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leading to a hike in prices. we will appeal that story away. we will appeal that story away. still to come: would you pay to use an airport lounge. with more of us taking cheap flights we will speak to the man tried to pamper us before we set off. tried to pamper us before we set off. you're with business live from bbc news. we've already mentioned it's a big day tomorrow for the governor of the bank of england mark carney as he will be grilled by the treasury select committee about his outlook for the uk economy and what the central bank will do with interest rates. and many economists believe he — and his team on the monetary policy committee have a pretty tough job on their hands at the moment with inflation rising and the difficult to predict impact of brexit. well, the item club hasjust published its autumn forecast —
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martin beck is their senior economic advisor. the story of the economy has been sluggish growth and that will continue for the next few years. we have got a relatively high rate of inflation pushing down on the consumer side. inflation pushing down on the consumerside. overlooking inflation pushing down on the consumer side. overlooking all of this are the brexit negotiations. how do you predict with regards to brexit hanging over us? it does not make life any easier. our expectation is soon as the article 15 negotiations end and the uk and eu agree some transition arrangements which keeps things as they are for three years, in that sense we are not expecting any dramatic upheavals in the forecast from brexit. as far as the outlook is for uk interest rates, what do you think should be the policy going forward ? you think should be the policy going forward? 80% you think should be the policy going forward ? 80% of you think should be the policy going forward? 80% of investors believe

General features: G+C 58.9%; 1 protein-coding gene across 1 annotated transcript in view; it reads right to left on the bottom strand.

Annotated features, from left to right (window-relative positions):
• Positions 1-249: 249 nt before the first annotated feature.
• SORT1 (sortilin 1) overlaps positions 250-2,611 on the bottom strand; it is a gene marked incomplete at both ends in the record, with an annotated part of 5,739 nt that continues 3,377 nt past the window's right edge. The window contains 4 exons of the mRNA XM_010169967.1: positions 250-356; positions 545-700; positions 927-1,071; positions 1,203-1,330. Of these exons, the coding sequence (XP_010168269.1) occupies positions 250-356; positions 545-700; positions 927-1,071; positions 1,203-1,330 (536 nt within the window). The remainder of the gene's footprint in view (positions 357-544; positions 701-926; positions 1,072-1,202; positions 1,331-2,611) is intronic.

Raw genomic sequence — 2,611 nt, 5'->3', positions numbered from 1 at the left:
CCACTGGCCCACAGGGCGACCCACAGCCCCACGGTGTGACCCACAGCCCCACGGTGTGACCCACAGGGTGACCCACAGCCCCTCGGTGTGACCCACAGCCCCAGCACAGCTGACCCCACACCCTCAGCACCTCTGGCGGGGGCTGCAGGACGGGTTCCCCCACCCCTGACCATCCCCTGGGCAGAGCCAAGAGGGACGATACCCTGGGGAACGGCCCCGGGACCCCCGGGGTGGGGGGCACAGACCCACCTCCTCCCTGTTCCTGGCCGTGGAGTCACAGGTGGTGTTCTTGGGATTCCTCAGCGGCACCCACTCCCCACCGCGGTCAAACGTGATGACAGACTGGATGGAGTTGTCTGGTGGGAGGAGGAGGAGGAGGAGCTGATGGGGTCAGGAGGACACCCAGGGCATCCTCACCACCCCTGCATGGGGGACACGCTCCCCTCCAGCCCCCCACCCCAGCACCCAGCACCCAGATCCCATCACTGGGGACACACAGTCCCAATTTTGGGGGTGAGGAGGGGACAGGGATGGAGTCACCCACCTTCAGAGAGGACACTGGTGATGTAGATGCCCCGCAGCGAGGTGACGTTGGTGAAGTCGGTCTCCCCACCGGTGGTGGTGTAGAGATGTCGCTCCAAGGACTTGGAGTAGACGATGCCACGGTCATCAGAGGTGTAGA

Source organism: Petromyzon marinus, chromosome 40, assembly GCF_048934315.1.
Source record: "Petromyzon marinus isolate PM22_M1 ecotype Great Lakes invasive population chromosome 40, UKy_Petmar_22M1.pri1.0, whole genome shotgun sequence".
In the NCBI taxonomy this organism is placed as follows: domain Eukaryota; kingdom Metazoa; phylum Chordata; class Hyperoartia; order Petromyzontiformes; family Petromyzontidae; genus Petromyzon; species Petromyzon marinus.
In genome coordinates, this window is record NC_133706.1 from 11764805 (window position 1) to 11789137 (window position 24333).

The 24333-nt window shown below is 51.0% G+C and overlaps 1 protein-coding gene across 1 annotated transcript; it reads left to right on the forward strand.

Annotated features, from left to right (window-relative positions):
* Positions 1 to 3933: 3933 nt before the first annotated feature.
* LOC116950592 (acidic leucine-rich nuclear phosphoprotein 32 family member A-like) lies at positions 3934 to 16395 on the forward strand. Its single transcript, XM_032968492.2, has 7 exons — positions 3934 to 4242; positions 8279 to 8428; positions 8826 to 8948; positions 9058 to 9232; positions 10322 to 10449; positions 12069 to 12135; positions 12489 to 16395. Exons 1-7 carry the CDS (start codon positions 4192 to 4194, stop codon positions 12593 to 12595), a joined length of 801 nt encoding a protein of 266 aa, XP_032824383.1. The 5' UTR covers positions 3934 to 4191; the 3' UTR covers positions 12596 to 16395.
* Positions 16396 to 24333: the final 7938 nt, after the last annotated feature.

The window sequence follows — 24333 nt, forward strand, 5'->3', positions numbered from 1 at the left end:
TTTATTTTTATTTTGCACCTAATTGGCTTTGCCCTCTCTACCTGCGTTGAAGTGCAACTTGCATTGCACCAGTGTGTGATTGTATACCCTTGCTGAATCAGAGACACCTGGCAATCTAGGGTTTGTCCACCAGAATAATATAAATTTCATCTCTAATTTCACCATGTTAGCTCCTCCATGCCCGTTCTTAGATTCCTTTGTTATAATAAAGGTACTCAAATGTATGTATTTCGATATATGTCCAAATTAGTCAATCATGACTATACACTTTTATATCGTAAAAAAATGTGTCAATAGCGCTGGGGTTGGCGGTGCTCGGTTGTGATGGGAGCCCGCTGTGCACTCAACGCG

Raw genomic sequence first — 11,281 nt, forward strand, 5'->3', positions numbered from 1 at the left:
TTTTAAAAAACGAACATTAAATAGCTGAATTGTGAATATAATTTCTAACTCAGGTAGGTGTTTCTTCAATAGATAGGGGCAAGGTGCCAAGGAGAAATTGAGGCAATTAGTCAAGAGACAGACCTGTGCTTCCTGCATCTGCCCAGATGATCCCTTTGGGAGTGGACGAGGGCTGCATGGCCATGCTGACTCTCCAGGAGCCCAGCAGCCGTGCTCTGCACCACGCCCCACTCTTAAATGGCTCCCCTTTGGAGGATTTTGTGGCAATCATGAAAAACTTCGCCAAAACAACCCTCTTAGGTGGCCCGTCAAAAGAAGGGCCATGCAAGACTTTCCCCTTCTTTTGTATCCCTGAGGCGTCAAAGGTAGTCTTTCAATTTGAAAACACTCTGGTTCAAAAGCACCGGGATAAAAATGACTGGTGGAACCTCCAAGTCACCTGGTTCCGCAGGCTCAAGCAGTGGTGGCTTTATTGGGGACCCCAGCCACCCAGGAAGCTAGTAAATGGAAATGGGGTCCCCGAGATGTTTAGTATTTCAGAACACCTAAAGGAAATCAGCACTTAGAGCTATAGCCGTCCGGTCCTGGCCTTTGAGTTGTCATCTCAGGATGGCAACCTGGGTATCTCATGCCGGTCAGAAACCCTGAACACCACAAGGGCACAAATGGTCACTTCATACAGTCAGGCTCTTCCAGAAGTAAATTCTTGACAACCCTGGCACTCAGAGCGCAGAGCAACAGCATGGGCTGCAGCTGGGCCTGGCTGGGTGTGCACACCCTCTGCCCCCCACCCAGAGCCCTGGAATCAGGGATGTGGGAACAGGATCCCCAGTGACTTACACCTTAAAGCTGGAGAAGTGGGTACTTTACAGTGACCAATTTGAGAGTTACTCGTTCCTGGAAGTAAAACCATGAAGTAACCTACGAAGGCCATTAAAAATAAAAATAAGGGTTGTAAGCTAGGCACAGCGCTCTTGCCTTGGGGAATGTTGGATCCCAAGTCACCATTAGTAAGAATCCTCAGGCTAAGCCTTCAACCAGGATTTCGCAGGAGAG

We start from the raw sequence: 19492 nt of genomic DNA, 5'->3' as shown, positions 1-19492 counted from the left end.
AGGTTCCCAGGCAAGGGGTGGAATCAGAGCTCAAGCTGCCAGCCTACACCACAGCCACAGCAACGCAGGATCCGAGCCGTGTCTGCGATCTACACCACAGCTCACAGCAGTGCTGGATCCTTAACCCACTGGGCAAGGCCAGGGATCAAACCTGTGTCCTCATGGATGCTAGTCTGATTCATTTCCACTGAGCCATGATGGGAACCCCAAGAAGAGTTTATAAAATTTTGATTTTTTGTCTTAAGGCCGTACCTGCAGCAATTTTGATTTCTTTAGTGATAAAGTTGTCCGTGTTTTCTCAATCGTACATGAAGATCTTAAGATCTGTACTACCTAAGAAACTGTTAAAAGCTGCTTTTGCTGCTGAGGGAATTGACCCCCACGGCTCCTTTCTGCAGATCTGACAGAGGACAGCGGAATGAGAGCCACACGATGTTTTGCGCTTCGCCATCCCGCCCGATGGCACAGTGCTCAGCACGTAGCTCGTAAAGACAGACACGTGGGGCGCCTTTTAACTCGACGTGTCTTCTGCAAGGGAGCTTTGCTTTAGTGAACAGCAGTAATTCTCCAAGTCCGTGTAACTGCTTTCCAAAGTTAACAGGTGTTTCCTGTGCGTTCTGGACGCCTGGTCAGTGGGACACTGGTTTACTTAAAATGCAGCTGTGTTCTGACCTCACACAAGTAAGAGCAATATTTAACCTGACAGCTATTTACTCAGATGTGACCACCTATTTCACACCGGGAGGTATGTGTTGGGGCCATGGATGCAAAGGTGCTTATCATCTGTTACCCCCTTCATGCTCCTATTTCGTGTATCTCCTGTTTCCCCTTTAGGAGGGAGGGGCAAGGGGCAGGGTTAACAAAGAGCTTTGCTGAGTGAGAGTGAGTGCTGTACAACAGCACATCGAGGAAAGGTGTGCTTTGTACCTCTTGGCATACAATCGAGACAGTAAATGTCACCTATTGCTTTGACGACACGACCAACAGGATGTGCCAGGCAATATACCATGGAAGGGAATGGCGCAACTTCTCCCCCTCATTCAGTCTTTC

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rates will go up in november. do you think it is right? given what mark carney and other members of the committee have said, we think they will go up. we think that is a mistake, but there does not seem to be the need to raise rates. inflation might be high now, but as we move into next year it will start to fall as the effects of sterling and the depreciation last year and import prices washed out the data. thank you for talking to us. did you know it is 30 years since ikea arrived in the uk. you have been building billy book shelves for 30 years. now some of those flatpack it's collecta ble now some of those flatpack it's collectable items. like it or love it, ikea has been around for 30 years and still has